- Bethesda has opted to remove its library from the GeForce Now cloud gaming service.
- NVIDIA shared the news today but stopped short of providing a concrete reason.
- It’s not all bad news as the service secured launch day support for Cyberpunk 2077 and hit 1 million users in the past week.
Much like Activision Blizzard last week, Bethesda Softworks is the latest publisher to pull its catalog from the GeForce Now cloud gaming service. NVIDIA shared the news today in a post on the official GeForce forums.
Bethesda Removals Games From GeForce Now
The statement is short and somewhat curt, failing to provide a reason for the sudden removal of Bethesda’s games. It reads;
Please be advised most Bethesda Softworks titles will be removed from the GeForce NOW service today. Wolfenstein Youngblood will remain for all members. Founders members can continue to experience the game with RTX On.
In light of NVIDIA revealing a ‘misunderstanding’ with Activision Blizzard, we imagine a similar situation exists with Bethesda.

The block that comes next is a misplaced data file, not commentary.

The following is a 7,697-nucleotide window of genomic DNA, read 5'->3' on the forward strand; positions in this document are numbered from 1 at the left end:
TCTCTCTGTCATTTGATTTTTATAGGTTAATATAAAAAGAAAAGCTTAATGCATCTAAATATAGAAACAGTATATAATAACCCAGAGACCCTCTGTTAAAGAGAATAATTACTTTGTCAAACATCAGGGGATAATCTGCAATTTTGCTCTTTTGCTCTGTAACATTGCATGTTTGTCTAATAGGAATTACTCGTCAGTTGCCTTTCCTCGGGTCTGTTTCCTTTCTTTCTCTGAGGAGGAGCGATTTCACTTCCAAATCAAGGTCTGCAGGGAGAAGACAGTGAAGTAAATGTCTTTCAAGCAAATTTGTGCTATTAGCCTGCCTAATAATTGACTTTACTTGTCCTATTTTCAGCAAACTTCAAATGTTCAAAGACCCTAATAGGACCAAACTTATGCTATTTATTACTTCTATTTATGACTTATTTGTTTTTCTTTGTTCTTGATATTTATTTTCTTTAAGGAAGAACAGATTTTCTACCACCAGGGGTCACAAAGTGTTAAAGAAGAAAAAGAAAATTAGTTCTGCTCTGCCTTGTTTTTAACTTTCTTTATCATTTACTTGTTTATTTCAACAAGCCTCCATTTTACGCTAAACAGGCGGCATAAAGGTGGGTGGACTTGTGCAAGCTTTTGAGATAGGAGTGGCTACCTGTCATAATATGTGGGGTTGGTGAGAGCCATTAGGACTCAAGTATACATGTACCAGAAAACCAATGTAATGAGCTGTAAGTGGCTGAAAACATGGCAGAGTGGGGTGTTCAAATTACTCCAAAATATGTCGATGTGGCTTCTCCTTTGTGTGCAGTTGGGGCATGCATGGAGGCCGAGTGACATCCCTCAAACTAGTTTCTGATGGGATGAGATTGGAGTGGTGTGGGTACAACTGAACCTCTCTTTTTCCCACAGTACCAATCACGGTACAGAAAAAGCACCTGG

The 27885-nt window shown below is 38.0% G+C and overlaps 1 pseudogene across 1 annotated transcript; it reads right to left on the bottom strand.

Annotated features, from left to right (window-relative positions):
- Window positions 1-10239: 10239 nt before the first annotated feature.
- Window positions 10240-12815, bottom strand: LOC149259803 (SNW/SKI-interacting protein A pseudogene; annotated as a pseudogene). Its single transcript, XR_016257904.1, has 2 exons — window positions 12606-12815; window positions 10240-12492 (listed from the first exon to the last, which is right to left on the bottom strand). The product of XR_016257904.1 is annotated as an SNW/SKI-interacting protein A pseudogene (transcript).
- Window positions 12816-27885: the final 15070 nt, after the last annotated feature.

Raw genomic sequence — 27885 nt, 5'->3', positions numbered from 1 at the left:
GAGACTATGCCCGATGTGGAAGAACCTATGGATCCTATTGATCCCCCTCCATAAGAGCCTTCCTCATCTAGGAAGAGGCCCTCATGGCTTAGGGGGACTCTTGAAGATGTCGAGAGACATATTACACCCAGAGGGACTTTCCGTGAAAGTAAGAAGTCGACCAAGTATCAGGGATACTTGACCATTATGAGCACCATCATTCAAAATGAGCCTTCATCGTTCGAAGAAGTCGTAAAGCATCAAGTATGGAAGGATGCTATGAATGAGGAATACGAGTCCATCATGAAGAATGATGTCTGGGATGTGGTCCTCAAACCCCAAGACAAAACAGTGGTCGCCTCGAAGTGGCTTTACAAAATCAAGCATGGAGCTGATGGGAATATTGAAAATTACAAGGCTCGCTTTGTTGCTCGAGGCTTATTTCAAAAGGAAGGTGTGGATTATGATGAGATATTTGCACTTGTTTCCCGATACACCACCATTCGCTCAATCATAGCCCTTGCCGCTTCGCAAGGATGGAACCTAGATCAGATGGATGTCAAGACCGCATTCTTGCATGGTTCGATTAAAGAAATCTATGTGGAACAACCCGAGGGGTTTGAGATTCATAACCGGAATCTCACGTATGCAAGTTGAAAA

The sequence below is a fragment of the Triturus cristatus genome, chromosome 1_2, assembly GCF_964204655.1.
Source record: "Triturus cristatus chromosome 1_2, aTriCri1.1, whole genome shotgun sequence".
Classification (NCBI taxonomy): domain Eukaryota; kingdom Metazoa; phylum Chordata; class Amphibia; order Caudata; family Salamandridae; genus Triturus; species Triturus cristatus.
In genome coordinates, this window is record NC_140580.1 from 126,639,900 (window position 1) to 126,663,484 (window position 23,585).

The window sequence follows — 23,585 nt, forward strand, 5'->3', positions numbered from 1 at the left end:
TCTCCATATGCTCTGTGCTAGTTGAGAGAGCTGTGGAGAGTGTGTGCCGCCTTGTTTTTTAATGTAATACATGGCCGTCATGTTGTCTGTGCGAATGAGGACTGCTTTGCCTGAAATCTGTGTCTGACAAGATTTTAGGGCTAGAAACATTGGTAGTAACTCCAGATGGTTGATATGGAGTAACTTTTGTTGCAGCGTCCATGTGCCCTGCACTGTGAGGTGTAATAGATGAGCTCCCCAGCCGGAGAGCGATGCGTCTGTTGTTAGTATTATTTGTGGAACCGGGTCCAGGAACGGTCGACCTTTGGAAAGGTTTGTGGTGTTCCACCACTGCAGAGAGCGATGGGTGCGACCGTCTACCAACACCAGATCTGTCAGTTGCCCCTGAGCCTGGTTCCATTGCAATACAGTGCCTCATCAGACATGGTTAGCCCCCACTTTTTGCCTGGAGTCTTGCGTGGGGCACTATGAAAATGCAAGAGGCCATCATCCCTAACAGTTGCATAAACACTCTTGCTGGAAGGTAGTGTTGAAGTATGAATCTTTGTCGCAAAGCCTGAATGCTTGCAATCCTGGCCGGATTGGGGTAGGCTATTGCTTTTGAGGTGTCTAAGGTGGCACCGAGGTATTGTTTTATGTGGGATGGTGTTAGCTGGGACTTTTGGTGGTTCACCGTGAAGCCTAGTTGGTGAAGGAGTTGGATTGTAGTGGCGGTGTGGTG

Activision Blizzard agreed to have its catalog featured during the GeForce Now beta. NVIDIA considered it a go-ahead to include the entire Battle.net library when the service launched in earnest and became a paid product. The details are sketchy, but a commercial dispute is at the crux of the disagreement.
Not All Bad News
Despite losing two significant publishers, the fledgling cloud gaming platform landed a big name title earlier this week. NVIDIA confirmed that GeForce Now would support highly anticipated Cyberpunk 2077 from day one. This should pave the way for more pre-release deals with the publishers of the most in-demand titles moving forward.
Additionally, over 1 million new users have signed up to GeForce Now in the first weeks after launch. In a statement confirming that particular milestone, NVIDIA also touched on publisher reticence towards what it considers a ‘new frontier’ for cloud gaming.
As we approach a paid service, some publishers may choose to remove games before the trial period ends. Ultimately, they maintain control over their content and decide whether the game you purchase includes streaming on GeForce NOW. Meanwhile, others will bring games back as they continue to realize GeForce NOW’s value.
All things considered, Bethesda’s departure is unlikely to spell disaster for the service.